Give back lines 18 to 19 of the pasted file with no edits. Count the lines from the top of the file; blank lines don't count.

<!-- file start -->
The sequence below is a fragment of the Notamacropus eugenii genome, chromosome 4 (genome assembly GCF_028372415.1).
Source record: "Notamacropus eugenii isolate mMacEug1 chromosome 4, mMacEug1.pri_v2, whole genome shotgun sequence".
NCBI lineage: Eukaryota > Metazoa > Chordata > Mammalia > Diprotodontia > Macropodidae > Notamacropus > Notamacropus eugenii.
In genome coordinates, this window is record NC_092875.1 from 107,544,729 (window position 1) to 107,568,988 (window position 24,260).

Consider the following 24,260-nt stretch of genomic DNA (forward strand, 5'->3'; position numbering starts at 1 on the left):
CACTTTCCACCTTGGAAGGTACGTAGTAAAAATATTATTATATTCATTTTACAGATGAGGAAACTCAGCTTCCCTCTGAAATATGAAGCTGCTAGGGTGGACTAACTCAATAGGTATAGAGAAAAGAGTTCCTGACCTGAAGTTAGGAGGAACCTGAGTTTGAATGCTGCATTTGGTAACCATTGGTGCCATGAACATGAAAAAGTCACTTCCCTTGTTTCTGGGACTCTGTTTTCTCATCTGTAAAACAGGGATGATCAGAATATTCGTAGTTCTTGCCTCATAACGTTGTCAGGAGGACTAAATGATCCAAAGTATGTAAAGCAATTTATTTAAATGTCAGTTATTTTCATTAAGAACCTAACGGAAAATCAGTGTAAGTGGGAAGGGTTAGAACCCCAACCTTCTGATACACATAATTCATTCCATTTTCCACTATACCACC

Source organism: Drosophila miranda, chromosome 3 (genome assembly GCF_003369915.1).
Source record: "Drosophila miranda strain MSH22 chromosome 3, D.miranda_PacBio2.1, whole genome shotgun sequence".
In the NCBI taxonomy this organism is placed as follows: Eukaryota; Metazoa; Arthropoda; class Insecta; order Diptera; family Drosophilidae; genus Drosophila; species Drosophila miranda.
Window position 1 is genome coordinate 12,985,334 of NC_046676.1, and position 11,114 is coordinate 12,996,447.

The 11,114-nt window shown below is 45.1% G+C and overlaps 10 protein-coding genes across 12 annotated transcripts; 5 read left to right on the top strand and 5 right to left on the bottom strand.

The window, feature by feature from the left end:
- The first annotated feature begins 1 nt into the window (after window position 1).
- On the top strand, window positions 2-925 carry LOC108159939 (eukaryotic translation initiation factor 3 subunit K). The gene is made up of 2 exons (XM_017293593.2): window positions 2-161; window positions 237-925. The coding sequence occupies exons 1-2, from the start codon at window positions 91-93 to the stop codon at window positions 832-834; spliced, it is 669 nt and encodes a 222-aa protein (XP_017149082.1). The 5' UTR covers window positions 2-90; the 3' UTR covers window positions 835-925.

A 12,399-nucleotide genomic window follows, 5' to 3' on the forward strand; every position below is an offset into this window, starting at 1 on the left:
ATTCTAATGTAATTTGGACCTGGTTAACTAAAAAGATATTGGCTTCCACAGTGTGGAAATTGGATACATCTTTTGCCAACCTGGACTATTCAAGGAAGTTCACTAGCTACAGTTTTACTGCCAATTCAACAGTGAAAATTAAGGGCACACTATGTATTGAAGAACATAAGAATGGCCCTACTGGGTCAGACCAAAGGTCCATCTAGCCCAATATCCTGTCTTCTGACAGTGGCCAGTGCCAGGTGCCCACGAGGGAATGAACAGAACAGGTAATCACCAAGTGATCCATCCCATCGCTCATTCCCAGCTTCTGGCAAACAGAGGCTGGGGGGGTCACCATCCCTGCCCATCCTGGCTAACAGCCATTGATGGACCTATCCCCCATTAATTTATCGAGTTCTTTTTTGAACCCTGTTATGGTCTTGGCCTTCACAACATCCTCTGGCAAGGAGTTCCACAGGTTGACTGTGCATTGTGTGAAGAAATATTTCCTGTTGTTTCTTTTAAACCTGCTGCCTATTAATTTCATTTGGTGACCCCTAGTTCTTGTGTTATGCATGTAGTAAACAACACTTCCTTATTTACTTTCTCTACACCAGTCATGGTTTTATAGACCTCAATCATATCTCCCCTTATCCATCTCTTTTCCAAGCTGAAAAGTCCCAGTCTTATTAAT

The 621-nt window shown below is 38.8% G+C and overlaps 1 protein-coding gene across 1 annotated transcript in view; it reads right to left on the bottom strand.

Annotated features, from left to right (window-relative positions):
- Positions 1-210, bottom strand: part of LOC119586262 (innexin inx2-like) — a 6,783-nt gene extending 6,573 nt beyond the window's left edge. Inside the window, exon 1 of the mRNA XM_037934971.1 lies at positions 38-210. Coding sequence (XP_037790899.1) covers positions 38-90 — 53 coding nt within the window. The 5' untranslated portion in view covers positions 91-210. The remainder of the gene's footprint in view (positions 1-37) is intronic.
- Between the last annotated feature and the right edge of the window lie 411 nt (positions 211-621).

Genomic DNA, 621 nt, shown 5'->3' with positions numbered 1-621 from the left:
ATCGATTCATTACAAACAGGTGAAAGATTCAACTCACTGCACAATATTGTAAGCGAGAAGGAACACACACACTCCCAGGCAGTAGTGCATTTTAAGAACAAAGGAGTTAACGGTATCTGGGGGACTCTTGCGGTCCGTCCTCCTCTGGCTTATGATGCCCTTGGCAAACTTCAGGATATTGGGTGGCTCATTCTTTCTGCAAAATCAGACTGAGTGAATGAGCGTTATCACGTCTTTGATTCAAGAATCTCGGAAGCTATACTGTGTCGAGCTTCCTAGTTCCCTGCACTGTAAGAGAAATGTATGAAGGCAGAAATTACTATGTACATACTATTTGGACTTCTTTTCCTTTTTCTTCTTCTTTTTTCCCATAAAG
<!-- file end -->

Annotated features, from left to right (window-relative positions):
- Positions 1-210, bottom strand: part of LOC119586262 (innexin inx2-like) — a 6,783-nt gene extending 6,573 nt beyond the window's left edge. Inside the window, exon 1 of the mRNA XM_037934971.1 lies at positions 38-210. Coding sequence (XP_037790899.1) covers positions 38-90 — 53 coding nt within the window. The 5' untranslated portion in view covers positions 91-210. The remainder of the gene's footprint in view (positions 1-37) is intronic.